Category Archives: Astronomy

Simple star-gazing, serious observing, studying the cosmos and cosmic events.

Announcement: Radio Astronomy Conference

In addition to the lectures, there will be great conversations, radio observations by KSL Labs – 12 GHz. Educational Radio Telescope and Radio Astronomy Supplies, 21cm Spectral and Continuum Radio Telescope, as well as music entertainment by the Scientists and Staff of Brookhaven National Laboratory (Stochastic Orchestra), all in the historic Custer Institute. Continue reading…

Posted in Amateur Radio, Astronomy, Conferences, Education, Events, Radio Astronomy | Leave a comment

“Earthrise” from the Moon, Animated

Another iconic (literally) moment was the capture of this photo, which came to define an entire new–there’s just no other way to say it–worldview. Continue reading…

Posted in Astronomy, DIY, General Interest, History of Science, Observation, Optics, Photography, Space | 1 Comment

Citizen Science Musings: Amateurs and Astronomy

Addressing the Peninsula Astronomical Society at Foothill College, Los Altos Hills, CA.

The bottom line of my presentation was that this column began as an amateur astronomy column in 1928, and remained so for the next 24 years. During that time, it was the go-to place for new innovations in mirror grinding, telescope mounts, and all the thousands of details that lie along the way. Continue reading…

Posted in Amateur Science, Astronomy, Citizen Science Musings, Community, DIY, Events, Instrumentation, Makers and Making, Observation, Publishing, Space, Uncategorized | 4 Comments

Amateur Radio Operators “Ping” Juno Satellite

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The idea was to coordinate the efforts of amateur radio operators all over the world, and send a message in Morse code that could be received by the University of Iowa-designed-and-built instrument on the Juno spacecraft. Continue reading…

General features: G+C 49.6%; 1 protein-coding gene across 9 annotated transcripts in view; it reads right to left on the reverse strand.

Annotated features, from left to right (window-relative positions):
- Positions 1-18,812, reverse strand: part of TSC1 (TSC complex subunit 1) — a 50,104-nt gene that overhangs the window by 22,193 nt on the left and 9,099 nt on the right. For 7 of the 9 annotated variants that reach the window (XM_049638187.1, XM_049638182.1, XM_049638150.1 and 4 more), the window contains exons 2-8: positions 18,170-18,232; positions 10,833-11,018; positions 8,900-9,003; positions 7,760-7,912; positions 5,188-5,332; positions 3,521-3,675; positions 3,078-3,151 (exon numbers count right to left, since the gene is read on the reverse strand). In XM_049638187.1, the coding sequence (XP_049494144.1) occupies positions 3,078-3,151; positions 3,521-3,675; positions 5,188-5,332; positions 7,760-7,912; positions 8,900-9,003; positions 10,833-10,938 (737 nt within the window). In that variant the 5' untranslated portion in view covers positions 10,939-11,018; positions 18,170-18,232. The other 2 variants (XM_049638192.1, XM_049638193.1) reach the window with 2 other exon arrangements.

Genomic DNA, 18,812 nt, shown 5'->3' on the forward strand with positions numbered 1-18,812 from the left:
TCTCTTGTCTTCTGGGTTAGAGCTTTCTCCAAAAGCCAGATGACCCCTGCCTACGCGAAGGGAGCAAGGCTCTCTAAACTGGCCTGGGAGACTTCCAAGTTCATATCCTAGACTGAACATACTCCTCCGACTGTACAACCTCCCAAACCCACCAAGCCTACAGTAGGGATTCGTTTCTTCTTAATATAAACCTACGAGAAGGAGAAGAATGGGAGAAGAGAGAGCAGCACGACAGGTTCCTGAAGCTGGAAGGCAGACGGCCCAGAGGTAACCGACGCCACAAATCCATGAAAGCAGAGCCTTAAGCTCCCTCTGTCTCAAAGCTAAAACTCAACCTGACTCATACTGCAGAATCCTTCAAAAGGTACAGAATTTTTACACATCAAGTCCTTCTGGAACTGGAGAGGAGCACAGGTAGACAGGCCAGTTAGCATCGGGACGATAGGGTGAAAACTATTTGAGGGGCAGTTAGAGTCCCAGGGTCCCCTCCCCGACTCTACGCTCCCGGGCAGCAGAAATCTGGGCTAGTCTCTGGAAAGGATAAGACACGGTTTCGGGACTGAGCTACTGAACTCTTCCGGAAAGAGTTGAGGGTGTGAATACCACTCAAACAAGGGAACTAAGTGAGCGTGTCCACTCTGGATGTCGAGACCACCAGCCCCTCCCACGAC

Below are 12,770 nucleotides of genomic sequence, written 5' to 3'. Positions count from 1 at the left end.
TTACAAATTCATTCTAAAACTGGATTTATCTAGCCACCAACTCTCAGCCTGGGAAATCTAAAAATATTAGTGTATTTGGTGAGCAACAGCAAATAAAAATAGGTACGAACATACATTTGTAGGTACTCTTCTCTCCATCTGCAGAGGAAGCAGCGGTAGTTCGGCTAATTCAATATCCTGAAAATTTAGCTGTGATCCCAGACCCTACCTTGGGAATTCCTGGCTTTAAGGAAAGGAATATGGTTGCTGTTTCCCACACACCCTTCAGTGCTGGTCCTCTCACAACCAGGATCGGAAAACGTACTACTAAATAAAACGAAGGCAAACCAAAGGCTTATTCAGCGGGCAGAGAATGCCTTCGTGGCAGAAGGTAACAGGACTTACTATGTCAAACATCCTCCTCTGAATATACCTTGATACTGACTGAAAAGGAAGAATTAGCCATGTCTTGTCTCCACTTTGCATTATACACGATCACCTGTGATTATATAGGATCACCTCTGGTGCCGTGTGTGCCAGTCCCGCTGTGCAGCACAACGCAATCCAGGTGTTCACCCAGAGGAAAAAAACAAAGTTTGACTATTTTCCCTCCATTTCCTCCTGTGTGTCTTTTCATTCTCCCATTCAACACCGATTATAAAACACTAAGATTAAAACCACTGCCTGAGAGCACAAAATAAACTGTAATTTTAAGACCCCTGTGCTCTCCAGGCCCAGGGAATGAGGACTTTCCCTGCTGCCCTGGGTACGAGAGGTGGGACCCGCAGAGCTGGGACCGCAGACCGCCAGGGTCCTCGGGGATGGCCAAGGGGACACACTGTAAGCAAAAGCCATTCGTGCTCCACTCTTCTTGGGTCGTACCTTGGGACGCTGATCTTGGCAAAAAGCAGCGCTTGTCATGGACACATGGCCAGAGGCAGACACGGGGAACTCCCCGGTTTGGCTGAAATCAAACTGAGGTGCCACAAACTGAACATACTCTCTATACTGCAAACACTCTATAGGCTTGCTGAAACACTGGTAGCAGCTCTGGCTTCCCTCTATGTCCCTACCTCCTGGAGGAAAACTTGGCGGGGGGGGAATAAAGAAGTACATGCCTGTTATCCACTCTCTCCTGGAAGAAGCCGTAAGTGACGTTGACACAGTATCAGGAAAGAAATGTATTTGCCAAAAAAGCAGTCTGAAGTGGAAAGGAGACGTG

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ISON Fades, But Lovejoy Remains

Comet Lovejoy as seen from Cape Schanck in Melbourne, Australia, last Friday.

The presently visible comet C/2013 R1 or Lovejoy was discovered by Australian amateur astronomer Terry Lovejoy in September this year. Continue reading…

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Sic Transit ISON

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Some comets like it hot, but Comet ISON was not one of them. Continue reading…

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A White Rabbit Heads for the Moon

A Long March 3B rocket carrying China's Chang'e 3 lunar probe blasts off from the launch pad at Xichang Satellite Launch Center early Monday Beijing time. Image: China Daily/Reuters

As of this writing, the Mangalyaan spacecraft has passed the Moon’s orbit and is heading in to deep space. Hot on it’s heels, so to speak, is China’s Long March 3B rocket carrying the Yutu rover to its destination on the Moon. Continue reading…

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ISON Fizzle? Maybe Not

Comet ISON appears as a white smear heading up and away from the sun on Thursday, November 28. Scientists initially thought the comet had been disintegrated by the sun, but images suggest a small nucleus may still be intact. Image: CNN

It now looks like some chunk of ISON’s nucleus has indeed made it through the solar corona, and re-emerged. It’s throwing off dust and (probably) gas, but we don’t know how long it can sustain that. Continue reading…

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Citizen Science Musings: Don’t Wait!

I had picked somewhere a pair of special filters mounted in cardboard eyewear frames that would let me safely observe the transit without frying my retinas over easy. As the day drew closer, the weather looked iffy, but the chances of seeing something were still there. Continue reading…

Posted in Amateur Science, Astronomy, Best Practices, Citizen Science Musings, Education, Observation, Photography, Science Education, Space, Uncategorized | 1 Comment

A Viewer’s Guide to Comet ISON

Comet ISON on the morning of Oct. 8, seen with the 0.8-meter Schulman Telescope at the University of Arizona SkyCenter atop Mount Lemmon. Credit: Adam Block / CaelumObservatory.com, blogs.discovermagazine.com.

The comet is already visible in some areas with binoculars or a telescope, and is starting to become visible to the naked eye, particularly away from light pollution and on a clear night. Continue reading…

Posted in Amateur Science, Astronomy, Breaking News, Instrumentation, Observation, Optics, Photography, Space | 1 Comment